NAR Economist Said Feds Raising Rates Is a “Disappointment”
By Kim Shindle | May 16, 2023 | 3 min. read
NAR’s Chief Economist Dr. Lawrence Yun called the Federal Reserve raising interests again a “big disappointment” at a presentation during the Realtors® Legislative Meetings in Washington, D.C. last week.
Yun said, “In my view, they should not have done it. Inflation is moving in the right direction and is calming down.” He noted that inflation is not down to 2%, but is moving in the right direction at 5%, which is better than last summer. He noted that inflation is at a 40-year high and the Fed believes it can solve all problems.
And while inflation is calming down, rental prices are continuing to accelerate. Yun said, “There is robust apartment construction at a 40-year high and many empty units will be coming onto the market.”
Looking at home sales, existing home inventory is down 40%. “Weaker home sales are almost to the level of lockdown conditions of COVID,” Yun said. New home sales are back to pre-COVID levels. In many markets, multiple offers are still frequent. And markets that saw large price gains, between 60 to 70%, are seeing price declines, while about 70% of markets are seeing price gains.
Yun said 28% of both starter homes and homes in affordable regions are getting multiple offers. Sixty percent of these homes are selling in one month. Median days on market is 29 days.
He said there are minimal distressed properties on the market adding, “this is something you don’t have to worry about.”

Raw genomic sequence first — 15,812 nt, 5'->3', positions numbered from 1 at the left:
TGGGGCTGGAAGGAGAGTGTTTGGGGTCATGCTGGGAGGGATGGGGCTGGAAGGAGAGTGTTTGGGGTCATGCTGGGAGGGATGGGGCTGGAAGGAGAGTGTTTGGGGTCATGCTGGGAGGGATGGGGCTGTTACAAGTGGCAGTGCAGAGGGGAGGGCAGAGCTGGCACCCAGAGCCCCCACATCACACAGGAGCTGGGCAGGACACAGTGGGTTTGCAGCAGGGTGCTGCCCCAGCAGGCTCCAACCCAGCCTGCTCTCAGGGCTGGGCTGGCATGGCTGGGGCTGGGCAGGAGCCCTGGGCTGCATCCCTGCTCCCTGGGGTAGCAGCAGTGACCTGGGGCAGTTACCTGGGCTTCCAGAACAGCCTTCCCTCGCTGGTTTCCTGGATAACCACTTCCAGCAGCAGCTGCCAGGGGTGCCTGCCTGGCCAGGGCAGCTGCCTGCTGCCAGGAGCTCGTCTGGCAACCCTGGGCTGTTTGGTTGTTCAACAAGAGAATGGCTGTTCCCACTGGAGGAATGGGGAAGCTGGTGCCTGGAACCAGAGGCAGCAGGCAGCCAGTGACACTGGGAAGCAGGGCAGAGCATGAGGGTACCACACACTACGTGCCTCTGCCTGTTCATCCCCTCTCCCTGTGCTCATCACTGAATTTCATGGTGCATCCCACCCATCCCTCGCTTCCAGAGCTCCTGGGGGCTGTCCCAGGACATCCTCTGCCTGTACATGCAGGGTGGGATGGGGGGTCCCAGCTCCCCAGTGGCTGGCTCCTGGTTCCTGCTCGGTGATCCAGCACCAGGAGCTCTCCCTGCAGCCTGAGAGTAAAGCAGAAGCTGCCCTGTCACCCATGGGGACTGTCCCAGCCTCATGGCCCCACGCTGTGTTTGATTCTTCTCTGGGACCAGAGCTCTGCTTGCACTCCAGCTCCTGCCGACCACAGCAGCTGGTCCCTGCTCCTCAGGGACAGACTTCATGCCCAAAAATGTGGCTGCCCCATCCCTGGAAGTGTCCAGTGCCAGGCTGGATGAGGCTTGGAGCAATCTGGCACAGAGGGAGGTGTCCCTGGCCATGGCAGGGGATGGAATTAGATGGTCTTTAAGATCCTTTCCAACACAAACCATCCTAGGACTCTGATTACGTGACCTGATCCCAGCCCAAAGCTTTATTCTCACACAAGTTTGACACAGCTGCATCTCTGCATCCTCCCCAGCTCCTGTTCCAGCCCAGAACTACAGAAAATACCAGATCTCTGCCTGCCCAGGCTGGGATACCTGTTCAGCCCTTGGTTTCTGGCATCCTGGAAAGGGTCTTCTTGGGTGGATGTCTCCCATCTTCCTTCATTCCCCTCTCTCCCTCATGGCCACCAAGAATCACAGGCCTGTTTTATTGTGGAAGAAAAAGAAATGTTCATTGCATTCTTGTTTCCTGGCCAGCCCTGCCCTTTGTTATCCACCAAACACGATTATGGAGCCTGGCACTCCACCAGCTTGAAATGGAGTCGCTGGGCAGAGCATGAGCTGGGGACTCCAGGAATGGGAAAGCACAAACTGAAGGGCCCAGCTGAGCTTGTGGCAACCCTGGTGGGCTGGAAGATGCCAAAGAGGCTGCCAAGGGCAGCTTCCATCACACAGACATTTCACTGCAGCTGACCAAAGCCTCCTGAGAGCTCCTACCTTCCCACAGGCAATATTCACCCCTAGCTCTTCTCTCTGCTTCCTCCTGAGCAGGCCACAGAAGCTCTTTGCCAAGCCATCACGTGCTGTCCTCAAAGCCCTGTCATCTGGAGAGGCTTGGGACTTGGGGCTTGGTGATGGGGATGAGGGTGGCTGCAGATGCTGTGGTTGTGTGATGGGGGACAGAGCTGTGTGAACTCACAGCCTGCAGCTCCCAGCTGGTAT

“Capital gains tax deters many older homeowners from selling their homes,” Yun said.
Demographic drivers are leading to increased home demand, noting that 4.4 million consumers turned 30 in 2022. He said other life changes in 2022 affecting home sales include a population gain of 1 million, 3.7 million births and 2 million marriages.
Yun said the wealth gap between renters and homeowners continues to increase. In 2022, the average renters’ wealth was $8,000, compared to homeowners’ wealth of $320,000.
“We need to ensure that all obstacles for qualified people are not obstructing homeownership,” Yun said. “We want more Americans to participate… so more can transition to homeownership.”
Dr. Robert Dietz, chief economist for the National Association of Home Builders, said a number of factors are affecting new home construction. He said material costs accelerated rapidly, but are coming back down. He said that at the high point, high lumber costs added between $50,000 to $75,000 to the cost of new home construction.
He said labor shortages continue to be an issue. “We have a 400,000-worker shortage and the long-term shortage is going to remain with us,” he said. “The kind of work that isn’t going away with AI is construction, nursing and services.”
Dietz said regulatory costs have made it more expensive to build new homes. “Regulatory costs are about one quarter of the cost to build a new home, ranging from $100,000 to $200,000 in costs.” He said there needs to be more zoning reform and speeding up the overall process to lower costs.
He also noted that remodeling is up, with the average age of housing stock at 41 years.
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